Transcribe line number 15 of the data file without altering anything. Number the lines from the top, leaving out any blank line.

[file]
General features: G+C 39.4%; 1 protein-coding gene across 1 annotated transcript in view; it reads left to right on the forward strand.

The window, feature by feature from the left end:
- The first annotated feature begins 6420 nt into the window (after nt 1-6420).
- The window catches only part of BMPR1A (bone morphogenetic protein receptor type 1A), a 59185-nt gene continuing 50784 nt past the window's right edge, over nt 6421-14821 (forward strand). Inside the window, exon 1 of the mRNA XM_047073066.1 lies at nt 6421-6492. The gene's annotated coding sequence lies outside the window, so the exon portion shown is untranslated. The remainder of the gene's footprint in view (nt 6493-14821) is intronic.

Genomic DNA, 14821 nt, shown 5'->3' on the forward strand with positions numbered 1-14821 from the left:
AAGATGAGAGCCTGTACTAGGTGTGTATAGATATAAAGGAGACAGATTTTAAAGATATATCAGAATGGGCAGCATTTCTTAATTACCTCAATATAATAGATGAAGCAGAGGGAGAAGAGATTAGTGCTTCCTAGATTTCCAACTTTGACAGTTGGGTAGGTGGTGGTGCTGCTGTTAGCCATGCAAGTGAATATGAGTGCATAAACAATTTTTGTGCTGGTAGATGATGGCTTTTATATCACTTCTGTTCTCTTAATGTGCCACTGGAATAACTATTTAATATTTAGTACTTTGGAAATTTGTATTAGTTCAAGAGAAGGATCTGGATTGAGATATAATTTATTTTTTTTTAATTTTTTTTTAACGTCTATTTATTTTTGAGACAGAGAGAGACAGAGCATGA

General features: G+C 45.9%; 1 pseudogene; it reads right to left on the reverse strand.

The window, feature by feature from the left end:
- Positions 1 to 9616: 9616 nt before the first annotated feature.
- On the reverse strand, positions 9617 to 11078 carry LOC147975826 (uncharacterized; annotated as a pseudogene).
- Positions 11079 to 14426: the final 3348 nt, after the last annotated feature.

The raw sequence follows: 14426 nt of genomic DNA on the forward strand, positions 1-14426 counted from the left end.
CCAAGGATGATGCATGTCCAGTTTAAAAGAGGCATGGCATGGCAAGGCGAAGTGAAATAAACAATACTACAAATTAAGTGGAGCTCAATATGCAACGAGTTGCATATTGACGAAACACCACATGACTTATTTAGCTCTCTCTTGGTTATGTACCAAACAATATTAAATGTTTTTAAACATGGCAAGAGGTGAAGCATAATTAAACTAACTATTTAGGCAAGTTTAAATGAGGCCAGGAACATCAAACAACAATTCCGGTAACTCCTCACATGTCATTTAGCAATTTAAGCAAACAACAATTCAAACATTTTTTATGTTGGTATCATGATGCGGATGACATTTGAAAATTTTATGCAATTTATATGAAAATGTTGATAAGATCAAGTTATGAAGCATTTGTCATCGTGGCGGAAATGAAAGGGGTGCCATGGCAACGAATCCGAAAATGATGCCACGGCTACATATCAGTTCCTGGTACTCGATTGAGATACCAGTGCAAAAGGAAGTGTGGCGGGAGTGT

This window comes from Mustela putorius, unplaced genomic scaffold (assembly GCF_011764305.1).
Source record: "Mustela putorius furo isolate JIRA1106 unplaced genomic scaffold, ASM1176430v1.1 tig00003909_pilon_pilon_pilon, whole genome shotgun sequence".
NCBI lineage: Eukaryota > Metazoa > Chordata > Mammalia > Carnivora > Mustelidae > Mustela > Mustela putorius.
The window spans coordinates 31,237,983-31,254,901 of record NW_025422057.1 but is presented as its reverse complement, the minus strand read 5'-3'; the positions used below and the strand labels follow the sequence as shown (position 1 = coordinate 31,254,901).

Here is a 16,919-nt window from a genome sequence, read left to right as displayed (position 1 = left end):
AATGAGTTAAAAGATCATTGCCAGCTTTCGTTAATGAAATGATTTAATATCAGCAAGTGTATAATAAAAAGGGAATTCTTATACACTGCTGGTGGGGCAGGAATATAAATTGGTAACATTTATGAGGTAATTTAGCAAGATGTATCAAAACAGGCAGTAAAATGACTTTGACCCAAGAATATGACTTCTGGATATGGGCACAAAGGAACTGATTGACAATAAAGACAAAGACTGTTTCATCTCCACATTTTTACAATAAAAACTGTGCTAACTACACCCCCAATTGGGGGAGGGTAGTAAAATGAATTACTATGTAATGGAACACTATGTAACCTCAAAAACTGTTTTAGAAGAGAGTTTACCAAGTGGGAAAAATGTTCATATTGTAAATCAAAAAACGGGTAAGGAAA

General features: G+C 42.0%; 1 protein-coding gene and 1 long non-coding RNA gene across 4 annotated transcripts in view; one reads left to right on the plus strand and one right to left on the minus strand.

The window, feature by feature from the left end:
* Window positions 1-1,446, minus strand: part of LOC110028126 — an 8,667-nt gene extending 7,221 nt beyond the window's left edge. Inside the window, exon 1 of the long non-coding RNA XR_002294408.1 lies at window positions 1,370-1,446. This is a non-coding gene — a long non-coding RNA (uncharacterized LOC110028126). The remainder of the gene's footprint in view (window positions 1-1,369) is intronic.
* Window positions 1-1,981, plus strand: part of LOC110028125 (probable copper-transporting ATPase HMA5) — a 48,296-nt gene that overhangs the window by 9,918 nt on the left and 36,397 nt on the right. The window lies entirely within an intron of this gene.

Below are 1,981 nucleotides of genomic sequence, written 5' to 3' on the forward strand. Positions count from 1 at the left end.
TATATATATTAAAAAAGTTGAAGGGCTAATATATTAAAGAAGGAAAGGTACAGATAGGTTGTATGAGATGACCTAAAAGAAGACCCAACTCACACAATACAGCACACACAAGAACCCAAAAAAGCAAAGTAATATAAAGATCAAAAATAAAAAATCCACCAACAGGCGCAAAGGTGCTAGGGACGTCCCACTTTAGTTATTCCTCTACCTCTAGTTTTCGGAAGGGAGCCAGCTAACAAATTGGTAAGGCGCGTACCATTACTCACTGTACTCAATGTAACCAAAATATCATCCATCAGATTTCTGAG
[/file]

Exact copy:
Source record: "Mustela putorius furo isolate JIRA1106 unplaced genomic scaffold, ASM1176430v1.1 tig00003909_pilon_pilon_pilon, whole genome shotgun sequence".